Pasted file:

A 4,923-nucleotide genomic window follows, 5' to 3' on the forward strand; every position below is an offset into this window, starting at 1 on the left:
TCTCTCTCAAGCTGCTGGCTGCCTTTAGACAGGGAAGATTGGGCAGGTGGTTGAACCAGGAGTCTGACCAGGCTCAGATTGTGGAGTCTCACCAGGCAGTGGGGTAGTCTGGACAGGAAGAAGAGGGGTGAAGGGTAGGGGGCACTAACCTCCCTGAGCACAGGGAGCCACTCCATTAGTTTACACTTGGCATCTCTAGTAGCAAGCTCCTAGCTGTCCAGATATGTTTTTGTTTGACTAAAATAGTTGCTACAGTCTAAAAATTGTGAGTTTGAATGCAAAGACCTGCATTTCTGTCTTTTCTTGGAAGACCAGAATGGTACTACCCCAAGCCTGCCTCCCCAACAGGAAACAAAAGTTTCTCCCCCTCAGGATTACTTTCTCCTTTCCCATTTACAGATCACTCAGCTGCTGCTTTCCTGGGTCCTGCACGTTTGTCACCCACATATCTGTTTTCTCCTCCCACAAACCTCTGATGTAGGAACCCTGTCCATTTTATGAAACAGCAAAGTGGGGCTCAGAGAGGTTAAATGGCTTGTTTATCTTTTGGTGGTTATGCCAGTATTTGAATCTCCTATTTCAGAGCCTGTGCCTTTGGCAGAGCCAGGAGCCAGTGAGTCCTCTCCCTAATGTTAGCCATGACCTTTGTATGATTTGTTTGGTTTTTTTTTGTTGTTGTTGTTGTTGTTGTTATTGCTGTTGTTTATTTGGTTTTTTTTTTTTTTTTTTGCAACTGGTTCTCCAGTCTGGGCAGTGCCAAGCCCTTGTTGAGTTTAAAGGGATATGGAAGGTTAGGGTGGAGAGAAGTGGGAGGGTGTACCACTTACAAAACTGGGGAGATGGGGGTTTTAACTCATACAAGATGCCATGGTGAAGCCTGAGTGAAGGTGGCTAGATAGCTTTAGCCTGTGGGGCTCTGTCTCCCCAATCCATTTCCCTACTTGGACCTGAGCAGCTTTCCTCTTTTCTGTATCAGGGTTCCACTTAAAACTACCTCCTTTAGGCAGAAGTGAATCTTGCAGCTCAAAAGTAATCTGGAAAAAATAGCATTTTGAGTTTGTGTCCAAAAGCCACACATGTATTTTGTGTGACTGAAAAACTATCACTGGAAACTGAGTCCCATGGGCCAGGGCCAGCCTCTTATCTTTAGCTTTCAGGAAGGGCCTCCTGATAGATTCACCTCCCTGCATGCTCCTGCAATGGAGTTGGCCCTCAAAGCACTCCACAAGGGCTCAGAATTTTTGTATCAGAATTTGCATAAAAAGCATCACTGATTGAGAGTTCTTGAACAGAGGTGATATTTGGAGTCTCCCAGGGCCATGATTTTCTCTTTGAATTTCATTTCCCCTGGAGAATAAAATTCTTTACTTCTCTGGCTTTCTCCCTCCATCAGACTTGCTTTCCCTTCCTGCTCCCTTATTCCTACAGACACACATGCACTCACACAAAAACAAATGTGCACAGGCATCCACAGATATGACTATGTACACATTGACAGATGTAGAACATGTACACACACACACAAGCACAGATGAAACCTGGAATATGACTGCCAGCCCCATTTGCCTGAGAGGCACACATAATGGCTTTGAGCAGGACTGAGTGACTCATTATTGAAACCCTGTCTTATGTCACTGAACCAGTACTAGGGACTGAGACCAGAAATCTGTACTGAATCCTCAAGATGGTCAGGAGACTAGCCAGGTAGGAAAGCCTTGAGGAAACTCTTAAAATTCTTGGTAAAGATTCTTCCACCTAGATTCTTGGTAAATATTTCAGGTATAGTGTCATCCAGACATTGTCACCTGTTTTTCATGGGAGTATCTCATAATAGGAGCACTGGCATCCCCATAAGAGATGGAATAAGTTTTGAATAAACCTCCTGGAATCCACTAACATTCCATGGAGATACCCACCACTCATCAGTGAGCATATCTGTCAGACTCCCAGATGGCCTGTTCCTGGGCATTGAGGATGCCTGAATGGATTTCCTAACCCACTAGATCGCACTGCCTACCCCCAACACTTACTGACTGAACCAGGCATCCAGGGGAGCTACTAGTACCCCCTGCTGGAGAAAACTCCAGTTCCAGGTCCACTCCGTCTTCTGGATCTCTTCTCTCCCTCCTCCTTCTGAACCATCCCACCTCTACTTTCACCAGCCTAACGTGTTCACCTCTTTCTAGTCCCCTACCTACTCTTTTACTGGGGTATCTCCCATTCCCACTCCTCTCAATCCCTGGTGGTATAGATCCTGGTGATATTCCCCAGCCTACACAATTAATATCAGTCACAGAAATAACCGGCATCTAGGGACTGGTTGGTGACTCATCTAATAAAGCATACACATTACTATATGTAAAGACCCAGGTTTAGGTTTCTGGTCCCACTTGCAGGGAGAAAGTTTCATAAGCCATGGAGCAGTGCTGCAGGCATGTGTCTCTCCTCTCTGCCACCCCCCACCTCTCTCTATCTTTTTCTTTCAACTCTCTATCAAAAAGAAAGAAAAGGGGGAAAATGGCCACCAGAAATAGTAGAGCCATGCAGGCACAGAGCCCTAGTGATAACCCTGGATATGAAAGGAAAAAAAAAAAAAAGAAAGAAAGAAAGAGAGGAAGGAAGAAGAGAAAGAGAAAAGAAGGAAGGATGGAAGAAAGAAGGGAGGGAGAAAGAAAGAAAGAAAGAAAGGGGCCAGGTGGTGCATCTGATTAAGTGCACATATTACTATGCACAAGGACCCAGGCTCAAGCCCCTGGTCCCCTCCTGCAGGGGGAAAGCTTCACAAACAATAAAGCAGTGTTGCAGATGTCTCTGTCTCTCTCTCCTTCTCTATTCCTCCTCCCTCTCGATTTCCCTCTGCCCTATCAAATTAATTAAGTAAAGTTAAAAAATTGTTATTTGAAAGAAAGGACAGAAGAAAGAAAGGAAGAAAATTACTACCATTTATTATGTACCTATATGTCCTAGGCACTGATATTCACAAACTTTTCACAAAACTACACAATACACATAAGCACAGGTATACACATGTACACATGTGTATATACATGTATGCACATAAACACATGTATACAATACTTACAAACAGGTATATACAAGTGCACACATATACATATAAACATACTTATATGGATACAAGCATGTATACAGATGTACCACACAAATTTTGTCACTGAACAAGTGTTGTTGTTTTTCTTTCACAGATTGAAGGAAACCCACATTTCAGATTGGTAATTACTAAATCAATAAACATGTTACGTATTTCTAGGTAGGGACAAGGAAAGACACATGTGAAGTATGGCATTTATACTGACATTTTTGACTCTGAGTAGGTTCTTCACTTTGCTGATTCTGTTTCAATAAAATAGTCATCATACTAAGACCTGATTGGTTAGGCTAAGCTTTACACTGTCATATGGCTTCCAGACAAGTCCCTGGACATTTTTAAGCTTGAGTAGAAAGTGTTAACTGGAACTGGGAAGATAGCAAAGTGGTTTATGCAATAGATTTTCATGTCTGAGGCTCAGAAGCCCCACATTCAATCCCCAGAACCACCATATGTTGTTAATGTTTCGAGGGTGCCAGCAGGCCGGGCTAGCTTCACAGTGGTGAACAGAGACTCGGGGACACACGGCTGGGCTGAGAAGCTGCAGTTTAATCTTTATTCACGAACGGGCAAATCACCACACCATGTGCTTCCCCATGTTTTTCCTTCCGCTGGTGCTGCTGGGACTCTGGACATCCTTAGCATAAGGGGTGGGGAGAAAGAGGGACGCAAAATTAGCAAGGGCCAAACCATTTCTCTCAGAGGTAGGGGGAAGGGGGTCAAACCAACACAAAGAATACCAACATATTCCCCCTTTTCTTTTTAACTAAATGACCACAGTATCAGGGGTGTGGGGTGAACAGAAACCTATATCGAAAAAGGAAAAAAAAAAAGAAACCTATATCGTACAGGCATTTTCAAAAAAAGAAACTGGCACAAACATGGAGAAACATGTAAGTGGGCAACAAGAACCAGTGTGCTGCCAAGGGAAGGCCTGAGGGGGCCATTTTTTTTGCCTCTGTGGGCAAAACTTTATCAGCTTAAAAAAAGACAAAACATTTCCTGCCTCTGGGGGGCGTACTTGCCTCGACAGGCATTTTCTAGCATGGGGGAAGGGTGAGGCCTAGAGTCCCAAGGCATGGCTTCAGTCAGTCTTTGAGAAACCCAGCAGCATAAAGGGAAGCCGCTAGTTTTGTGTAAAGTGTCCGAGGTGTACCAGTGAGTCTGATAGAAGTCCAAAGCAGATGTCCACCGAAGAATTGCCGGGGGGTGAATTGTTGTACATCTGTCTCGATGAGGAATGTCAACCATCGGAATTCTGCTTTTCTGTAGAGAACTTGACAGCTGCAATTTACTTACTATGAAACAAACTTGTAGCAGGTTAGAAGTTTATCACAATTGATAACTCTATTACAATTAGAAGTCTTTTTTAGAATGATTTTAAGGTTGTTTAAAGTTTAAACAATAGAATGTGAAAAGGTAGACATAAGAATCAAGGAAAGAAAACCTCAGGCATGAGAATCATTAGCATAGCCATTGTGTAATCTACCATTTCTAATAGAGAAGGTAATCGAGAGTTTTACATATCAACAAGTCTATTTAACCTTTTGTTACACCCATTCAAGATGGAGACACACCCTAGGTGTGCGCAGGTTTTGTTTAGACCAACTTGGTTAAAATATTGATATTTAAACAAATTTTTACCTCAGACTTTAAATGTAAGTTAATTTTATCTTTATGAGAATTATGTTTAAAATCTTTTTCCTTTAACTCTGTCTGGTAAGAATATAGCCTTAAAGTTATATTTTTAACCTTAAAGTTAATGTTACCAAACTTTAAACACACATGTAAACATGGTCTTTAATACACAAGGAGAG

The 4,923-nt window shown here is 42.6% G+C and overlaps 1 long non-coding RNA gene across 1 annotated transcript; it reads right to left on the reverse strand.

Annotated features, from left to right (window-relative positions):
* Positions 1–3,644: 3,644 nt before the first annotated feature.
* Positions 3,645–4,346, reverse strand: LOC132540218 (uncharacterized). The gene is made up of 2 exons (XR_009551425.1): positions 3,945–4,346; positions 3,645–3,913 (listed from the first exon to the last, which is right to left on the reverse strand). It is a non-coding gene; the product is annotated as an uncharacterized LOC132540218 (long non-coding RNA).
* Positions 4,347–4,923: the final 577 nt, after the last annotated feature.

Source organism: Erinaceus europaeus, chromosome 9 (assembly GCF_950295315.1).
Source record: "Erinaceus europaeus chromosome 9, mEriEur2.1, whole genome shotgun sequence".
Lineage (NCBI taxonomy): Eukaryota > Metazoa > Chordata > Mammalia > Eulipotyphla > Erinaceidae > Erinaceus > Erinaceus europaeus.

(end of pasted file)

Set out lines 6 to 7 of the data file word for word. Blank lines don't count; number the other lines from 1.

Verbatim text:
* Positions 3,645–4,346, reverse strand: LOC132540218 (uncharacterized). The gene is made up of 2 exons (XR_009551425.1): positions 3,945–4,346; positions 3,645–3,913 (listed from the first exon to the last, which is right to left on the reverse strand). It is a non-coding gene; the product is annotated as an uncharacterized LOC132540218 (long non-coding RNA).
* Positions 4,347–4,923: the final 577 nt, after the last annotated feature.